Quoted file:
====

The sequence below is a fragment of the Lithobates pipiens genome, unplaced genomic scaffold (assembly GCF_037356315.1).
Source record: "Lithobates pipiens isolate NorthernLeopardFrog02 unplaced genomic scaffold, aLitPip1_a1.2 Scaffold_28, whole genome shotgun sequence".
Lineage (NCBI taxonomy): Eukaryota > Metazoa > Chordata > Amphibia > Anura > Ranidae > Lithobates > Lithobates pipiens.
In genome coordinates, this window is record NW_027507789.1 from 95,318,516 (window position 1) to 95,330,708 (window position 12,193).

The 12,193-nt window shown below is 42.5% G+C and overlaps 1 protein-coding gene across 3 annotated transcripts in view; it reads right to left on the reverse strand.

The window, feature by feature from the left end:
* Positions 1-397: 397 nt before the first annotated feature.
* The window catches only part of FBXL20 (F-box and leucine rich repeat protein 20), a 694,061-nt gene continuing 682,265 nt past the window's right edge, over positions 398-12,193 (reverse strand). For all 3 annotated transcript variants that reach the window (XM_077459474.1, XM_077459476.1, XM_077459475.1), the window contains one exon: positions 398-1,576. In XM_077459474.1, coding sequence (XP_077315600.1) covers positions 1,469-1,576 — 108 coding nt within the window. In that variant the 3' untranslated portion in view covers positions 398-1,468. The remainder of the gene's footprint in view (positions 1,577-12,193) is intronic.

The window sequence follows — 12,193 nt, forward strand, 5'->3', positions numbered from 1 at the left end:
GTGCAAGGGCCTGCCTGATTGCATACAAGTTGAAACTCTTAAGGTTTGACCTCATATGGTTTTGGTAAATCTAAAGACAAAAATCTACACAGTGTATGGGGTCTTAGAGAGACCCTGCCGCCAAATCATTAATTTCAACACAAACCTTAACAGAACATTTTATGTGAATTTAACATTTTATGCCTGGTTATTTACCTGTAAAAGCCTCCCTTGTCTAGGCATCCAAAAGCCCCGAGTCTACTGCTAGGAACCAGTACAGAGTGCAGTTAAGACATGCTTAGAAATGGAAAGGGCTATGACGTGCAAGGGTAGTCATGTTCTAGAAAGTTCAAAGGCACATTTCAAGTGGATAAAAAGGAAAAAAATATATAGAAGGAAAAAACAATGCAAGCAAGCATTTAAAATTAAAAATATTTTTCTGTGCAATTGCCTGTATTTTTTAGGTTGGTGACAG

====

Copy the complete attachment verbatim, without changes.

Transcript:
The sequence below is a fragment of the Lithobates pipiens genome, unplaced genomic scaffold (assembly GCF_037356315.1).
Source record: "Lithobates pipiens isolate NorthernLeopardFrog02 unplaced genomic scaffold, aLitPip1_a1.2 Scaffold_28, whole genome shotgun sequence".
Lineage (NCBI taxonomy): Eukaryota > Metazoa > Chordata > Amphibia > Anura > Ranidae > Lithobates > Lithobates pipiens.
In genome coordinates, this window is record NW_027507789.1 from 95,318,516 (window position 1) to 95,330,708 (window position 12,193).

The 12,193-nt window shown below is 42.5% G+C and overlaps 1 protein-coding gene across 3 annotated transcripts in view; it reads right to left on the reverse strand.

The window, feature by feature from the left end:
* Positions 1-397: 397 nt before the first annotated feature.
* The window catches only part of FBXL20 (F-box and leucine rich repeat protein 20), a 694,061-nt gene continuing 682,265 nt past the window's right edge, over positions 398-12,193 (reverse strand). For all 3 annotated transcript variants that reach the window (XM_077459474.1, XM_077459476.1, XM_077459475.1), the window contains one exon: positions 398-1,576. In XM_077459474.1, coding sequence (XP_077315600.1) covers positions 1,469-1,576 — 108 coding nt within the window. In that variant the 3' untranslated portion in view covers positions 398-1,468. The remainder of the gene's footprint in view (positions 1,577-12,193) is intronic.

The window sequence follows — 12,193 nt, forward strand, 5'->3', positions numbered from 1 at the left end:
GTGCAAGGGCCTGCCTGATTGCATACAAGTTGAAACTCTTAAGGTTTGACCTCATATGGTTTTGGTAAATCTAAAGACAAAAATCTACACAGTGTATGGGGTCTTAGAGAGACCCTGCCGCCAAATCATTAATTTCAACACAAACCTTAACAGAACATTTTATGTGAATTTAACATTTTATGCCTGGTTATTTACCTGTAAAAGCCTCCCTTGTCTAGGCATCCAAAAGCCCCGAGTCTACTGCTAGGAACCAGTACAGAGTGCAGTTAAGACATGCTTAGAAATGGAAAGGGCTATGACGTGCAAGGGTAGTCATGTTCTAGAAAGTTCAAAGGCACATTTCAAGTGGATAAAAAGGAAAAAAATATATAGAAGGAAAAAACAATGCAAGCAAGCATTTAAAATTAAAAATATTTTTCTGTGCAATTGCCTGTATTTTTTAGGTTGGTGACAG